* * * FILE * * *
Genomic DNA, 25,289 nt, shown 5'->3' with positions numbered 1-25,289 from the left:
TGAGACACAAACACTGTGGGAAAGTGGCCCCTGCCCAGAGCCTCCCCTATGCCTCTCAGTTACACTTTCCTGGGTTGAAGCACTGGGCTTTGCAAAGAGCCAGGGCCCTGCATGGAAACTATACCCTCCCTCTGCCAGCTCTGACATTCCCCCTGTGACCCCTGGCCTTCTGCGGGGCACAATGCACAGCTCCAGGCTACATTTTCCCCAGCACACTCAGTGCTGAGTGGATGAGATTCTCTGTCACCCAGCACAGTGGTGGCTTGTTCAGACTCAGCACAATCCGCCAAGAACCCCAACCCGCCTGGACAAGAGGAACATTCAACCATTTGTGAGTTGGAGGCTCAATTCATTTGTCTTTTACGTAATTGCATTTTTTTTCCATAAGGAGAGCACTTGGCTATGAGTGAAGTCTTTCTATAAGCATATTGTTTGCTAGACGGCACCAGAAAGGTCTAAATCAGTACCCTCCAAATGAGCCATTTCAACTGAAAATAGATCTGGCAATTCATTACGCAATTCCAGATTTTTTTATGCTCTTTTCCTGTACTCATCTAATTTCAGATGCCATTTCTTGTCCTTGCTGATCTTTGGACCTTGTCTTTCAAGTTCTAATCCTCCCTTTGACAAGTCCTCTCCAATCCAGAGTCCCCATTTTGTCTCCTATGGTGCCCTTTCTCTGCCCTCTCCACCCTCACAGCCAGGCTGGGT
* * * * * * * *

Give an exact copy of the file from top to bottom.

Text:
Genomic DNA, 25,289 nt, shown 5'->3' with positions numbered 1-25,289 from the left:
TGAGACACAAACACTGTGGGAAAGTGGCCCCTGCCCAGAGCCTCCCCTATGCCTCTCAGTTACACTTTCCTGGGTTGAAGCACTGGGCTTTGCAAAGAGCCAGGGCCCTGCATGGAAACTATACCCTCCCTCTGCCAGCTCTGACATTCCCCCTGTGACCCCTGGCCTTCTGCGGGGCACAATGCACAGCTCCAGGCTACATTTTCCCCAGCACACTCAGTGCTGAGTGGATGAGATTCTCTGTCACCCAGCACAGTGGTGGCTTGTTCAGACTCAGCACAATCCGCCAAGAACCCCAACCCGCCTGGACAAGAGGAACATTCAACCATTTGTGAGTTGGAGGCTCAATTCATTTGTCTTTTACGTAATTGCATTTTTTTTCCATAAGGAGAGCACTTGGCTATGAGTGAAGTCTTTCTATAAGCATATTGTTTGCTAGACGGCACCAGAAAGGTCTAAATCAGTACCCTCCAAATGAGCCATTTCAACTGAAAATAGATCTGGCAATTCATTACGCAATTCCAGATTTTTTTATGCTCTTTTCCTGTACTCATCTAATTTCAGATGCCATTTCTTGTCCTTGCTGATCTTTGGACCTTGTCTTTCAAGTTCTAATCCTCCCTTTGACAAGTCCTCTCCAATCCAGAGTCCCCATTTTGTCTCCTATGGTGCCCTTTCTCTGCCCTCTCCACCCTCACAGCCAGGCTGGGT